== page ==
Science fiction and fantasy                                            



Magician's Gambit

by David Eddings

cover  

By the third book in The Belgariad, certain patterns are beginning to emerge in this sprawling fantasy series. Firstly, there's the usual creation story in the prologue, introducing an aspect of the history of the gods. In this case we're told about Ul, the reluctant god of a race of cave-dwelling people, as well as all of the monsters that the other gods rejected because they were too unattractive.

Eddings' world is littered with gods, with more or less one for each country. They turn up in various states of repair and sanity. The group of questers occasionally run into them, just as though they are notable monuments on a sightseeing tour. Indeed, a tour is exactly what the author seems to want to give readers. His characters travel up and down the lands, taking the scenic route whenever possible. In theory they are on the trail of a magic orb and preparing to fulfil a certain prophecy, yet more often than not this just seems like an excuse to introduce more novelty creatures in increasingly fantastic environments.

Some of the story is told from the point of view of the young, spoilt and none too bright Princess Ce'Nedra. She takes her time when it comes to figuring out what is going on around her, and this includes her slow recognition that Garion is more than a mere farm boy. Her growing affection for him is obvious to everyone but herself. Soon enough her obtuse nature gets tedious, however, and you end up wanting to hear the story from someone a bit more switched-on.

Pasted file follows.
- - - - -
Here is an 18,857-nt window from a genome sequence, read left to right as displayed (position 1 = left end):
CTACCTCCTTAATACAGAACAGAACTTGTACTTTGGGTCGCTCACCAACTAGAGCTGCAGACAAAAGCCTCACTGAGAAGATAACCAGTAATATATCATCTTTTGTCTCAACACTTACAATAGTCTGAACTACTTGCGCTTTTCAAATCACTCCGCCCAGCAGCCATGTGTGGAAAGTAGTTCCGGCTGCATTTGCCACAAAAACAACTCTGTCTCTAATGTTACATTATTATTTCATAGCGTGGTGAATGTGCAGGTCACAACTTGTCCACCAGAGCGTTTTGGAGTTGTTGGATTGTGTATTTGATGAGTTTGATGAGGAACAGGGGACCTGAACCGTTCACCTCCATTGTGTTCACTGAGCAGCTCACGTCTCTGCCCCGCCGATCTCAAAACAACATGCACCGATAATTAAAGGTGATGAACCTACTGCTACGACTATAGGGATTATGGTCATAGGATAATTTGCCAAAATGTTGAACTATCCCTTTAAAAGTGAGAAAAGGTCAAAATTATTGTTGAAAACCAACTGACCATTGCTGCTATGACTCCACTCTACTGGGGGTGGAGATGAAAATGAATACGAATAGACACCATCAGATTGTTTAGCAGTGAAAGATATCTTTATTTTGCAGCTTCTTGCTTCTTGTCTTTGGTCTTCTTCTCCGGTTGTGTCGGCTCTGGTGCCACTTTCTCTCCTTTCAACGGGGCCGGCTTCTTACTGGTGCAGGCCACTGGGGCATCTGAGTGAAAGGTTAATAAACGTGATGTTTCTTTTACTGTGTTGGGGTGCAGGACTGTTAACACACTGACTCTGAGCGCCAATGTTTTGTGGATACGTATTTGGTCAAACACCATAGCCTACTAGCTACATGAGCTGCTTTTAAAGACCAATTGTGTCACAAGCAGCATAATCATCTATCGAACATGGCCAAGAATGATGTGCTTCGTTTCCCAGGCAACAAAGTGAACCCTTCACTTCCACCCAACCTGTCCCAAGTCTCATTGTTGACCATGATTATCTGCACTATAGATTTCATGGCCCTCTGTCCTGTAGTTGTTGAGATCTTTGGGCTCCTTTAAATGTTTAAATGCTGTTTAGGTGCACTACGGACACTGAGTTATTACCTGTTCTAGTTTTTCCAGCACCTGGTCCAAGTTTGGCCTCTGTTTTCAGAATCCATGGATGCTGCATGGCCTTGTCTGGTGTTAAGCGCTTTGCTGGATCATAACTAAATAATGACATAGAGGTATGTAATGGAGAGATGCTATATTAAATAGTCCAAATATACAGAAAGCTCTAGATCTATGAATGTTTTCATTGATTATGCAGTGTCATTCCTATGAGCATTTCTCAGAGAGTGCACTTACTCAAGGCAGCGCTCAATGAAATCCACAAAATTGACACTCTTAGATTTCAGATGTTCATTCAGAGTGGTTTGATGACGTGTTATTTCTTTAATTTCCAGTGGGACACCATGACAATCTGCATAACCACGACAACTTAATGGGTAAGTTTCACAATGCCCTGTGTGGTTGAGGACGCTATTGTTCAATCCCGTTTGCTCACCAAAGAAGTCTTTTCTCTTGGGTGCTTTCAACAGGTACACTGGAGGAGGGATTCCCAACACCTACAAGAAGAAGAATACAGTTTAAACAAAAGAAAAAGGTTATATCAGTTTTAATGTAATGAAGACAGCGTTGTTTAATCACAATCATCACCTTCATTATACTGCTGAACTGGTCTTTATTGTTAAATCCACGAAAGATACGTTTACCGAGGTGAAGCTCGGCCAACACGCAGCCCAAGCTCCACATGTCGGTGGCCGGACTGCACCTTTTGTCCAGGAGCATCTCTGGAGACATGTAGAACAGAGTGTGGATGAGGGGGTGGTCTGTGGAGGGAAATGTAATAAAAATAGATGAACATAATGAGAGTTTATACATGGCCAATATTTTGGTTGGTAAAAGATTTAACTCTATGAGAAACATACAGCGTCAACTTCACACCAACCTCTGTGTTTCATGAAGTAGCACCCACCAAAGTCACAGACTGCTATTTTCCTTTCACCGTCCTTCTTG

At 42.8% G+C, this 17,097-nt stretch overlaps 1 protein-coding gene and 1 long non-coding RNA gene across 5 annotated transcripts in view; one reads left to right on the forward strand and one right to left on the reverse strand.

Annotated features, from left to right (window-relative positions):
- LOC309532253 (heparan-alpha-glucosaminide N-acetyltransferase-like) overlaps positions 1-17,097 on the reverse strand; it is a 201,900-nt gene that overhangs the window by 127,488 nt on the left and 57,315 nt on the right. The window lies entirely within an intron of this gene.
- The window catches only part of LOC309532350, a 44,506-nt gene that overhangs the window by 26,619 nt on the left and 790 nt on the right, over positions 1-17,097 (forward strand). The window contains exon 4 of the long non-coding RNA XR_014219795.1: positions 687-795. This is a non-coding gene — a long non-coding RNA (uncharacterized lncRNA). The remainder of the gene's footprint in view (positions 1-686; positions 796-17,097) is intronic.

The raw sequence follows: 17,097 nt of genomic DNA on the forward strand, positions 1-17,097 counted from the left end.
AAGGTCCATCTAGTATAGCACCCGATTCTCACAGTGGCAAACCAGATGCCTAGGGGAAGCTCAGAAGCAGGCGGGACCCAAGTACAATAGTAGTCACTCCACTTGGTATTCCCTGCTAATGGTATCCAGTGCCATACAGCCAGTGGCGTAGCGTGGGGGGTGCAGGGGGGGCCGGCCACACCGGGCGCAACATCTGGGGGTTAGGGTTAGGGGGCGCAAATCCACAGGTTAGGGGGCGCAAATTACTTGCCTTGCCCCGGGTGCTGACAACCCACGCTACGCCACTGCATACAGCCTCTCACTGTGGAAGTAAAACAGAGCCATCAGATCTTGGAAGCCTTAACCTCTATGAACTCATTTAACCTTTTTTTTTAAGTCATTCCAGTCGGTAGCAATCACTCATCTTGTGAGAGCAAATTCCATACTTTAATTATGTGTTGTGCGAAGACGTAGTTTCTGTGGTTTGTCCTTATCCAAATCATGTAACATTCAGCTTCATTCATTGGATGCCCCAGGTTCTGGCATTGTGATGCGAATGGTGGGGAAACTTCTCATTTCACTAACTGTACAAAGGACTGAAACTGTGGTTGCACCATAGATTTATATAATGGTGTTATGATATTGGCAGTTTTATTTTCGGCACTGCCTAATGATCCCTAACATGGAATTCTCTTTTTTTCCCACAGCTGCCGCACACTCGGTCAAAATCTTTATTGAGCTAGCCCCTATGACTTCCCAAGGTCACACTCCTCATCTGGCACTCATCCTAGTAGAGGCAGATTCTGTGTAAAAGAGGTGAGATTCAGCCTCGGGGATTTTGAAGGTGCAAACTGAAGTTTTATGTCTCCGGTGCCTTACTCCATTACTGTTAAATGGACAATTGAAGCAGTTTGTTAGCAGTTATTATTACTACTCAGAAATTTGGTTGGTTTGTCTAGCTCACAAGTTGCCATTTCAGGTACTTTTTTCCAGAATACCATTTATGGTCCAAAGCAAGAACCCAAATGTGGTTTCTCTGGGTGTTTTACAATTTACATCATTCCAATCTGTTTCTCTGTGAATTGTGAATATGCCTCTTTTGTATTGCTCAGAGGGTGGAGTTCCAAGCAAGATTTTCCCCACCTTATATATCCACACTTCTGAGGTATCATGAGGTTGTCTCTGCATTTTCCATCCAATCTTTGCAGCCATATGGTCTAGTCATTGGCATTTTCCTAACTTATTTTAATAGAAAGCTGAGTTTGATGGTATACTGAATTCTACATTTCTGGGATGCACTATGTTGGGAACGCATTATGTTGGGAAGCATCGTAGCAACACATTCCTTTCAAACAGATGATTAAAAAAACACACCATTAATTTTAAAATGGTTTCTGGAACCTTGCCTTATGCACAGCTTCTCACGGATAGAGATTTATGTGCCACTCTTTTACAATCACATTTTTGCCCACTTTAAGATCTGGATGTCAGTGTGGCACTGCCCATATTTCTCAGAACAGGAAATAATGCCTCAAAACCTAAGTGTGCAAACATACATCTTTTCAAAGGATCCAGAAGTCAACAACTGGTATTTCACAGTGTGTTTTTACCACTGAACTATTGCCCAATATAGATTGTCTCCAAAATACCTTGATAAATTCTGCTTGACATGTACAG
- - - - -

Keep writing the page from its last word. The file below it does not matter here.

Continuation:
As in the first two books, the party of adventurers hurtle from place to place, constantly pursued by various followers of the evil god Torak. Two conflicting prophecies are due to converge, and Belgarath and Polgara are determined to save the world by ensuring that the right one will come true. So far we haven't heard many specifics other than who is supposed to be involved in them, so there's a sense that Eddings has been making things up as he goes along. For a novel that's so concerned with prophecy, there's a lot less foreshadowing than you might expect.

The villains of Magician's Gambit are disappointingly one-dimensional. Everything from their table manners to their choice of abode serves to emphasise their badness. Take, for instance, this description of the enemy fortress Barad-dûr Rak Cthol:

"It perched, brooding, atop its peak, looking out over the savage wasteland of sand, rock, and sulfur-reeking bogs that encircled it."

This really isn't the kind of adventure that's big on subtlety, or characters with shades of grey when it comes to morality, or toned-down settings. Instead David Eddings treats readers to more of the same kind of action as he offered in the first two instalments of the series. Only by now, the formula is starting to wear thin. Ce'Nedra comes across as a little drippy, whilst most of the other characters are far too true to traditional stock types to be interesting. This episode of The Belgariad smacks of a filler novel. It's as though Eddings was merely going through the motions, and the end result is a joyless and tired story.

Book Details

Decade: 1980s

Categories: Books

  Fantasy
 
  Cheerful
  Male Protagonist  

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2 star rating

Review © Ros Jackson

Read more about David Eddings